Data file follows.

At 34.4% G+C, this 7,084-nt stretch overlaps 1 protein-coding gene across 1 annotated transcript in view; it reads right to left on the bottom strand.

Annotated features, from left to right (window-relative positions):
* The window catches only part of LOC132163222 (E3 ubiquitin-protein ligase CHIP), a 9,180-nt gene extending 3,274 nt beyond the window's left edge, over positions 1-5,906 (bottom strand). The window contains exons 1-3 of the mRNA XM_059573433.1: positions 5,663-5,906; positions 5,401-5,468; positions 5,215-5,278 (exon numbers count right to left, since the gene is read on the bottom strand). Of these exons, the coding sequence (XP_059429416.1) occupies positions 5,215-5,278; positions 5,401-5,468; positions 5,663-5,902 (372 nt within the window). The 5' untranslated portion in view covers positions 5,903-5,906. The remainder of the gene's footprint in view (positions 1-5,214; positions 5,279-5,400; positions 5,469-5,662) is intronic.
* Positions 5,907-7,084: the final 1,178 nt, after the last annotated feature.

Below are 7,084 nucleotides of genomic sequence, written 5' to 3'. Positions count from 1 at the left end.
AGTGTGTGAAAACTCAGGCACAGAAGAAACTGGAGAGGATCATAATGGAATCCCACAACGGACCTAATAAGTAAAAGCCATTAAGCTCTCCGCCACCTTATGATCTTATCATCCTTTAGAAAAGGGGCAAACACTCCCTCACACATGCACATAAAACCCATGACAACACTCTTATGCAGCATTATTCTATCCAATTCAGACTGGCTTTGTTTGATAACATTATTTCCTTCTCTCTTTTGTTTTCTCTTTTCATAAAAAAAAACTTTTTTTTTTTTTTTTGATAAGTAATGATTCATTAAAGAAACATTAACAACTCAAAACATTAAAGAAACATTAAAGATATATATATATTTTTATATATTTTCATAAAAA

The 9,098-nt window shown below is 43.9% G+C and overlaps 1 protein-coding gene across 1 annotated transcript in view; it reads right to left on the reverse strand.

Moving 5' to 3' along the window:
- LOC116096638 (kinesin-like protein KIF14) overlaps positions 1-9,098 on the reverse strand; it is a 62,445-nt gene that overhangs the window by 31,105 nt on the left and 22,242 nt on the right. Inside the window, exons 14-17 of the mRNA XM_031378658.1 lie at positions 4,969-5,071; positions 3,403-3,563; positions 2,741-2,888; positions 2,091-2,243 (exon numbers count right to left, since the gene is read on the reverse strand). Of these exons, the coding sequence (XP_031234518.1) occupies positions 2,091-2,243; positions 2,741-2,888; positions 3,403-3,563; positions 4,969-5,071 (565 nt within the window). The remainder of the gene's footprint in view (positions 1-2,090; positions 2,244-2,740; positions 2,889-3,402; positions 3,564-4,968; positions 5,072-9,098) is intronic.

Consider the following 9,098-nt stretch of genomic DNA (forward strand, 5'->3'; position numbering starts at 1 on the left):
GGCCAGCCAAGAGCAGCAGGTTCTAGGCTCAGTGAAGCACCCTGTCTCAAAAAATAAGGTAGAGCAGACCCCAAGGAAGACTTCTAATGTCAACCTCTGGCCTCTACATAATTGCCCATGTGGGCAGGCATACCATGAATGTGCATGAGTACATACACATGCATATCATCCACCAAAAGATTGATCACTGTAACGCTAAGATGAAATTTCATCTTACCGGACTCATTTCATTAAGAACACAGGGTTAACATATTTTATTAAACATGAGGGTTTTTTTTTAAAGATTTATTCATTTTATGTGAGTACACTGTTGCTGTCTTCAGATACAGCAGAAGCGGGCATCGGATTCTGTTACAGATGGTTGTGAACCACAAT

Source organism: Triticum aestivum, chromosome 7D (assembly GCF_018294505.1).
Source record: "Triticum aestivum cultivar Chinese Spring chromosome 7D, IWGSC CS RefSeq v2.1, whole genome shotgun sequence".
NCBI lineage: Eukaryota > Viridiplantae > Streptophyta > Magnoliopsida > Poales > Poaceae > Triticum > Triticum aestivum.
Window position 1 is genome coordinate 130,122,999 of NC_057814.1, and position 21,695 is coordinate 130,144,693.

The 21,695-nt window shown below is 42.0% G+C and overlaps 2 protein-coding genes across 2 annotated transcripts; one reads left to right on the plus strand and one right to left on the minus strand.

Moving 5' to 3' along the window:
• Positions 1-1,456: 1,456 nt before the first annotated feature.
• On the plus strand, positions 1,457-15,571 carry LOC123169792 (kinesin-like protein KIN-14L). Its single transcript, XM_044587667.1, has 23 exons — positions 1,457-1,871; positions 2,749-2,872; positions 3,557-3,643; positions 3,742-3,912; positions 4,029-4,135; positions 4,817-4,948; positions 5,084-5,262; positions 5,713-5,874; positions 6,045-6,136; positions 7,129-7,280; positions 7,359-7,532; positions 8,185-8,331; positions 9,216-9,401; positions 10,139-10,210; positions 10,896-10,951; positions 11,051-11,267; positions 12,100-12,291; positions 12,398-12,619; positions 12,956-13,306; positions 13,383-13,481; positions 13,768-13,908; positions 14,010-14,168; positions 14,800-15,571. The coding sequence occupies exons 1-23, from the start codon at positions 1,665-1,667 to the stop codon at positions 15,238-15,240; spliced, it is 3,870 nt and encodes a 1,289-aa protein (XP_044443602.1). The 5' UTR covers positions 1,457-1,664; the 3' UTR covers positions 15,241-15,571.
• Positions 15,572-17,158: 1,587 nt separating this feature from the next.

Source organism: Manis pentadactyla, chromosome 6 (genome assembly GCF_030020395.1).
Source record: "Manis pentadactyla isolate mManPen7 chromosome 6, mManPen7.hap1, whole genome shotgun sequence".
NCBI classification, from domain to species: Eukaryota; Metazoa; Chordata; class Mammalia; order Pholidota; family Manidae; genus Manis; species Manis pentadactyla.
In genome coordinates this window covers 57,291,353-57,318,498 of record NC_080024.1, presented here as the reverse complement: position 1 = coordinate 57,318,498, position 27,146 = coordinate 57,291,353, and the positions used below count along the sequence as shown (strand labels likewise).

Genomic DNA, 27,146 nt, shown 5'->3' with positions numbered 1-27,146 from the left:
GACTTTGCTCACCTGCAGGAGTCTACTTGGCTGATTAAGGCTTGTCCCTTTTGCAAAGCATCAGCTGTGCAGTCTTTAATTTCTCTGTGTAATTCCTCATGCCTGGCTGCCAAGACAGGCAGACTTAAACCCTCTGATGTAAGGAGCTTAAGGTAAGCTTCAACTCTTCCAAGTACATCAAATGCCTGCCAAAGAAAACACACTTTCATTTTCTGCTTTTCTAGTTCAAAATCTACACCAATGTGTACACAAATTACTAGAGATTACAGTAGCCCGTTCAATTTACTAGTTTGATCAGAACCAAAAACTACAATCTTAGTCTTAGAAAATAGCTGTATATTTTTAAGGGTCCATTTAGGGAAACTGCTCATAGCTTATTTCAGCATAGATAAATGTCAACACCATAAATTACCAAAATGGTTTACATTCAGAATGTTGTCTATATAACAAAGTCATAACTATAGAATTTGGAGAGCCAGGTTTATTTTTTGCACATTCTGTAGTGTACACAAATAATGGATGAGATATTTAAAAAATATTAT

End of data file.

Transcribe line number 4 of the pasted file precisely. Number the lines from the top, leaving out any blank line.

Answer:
* Positions 5,907-7,084: the final 1,178 nt, after the last annotated feature.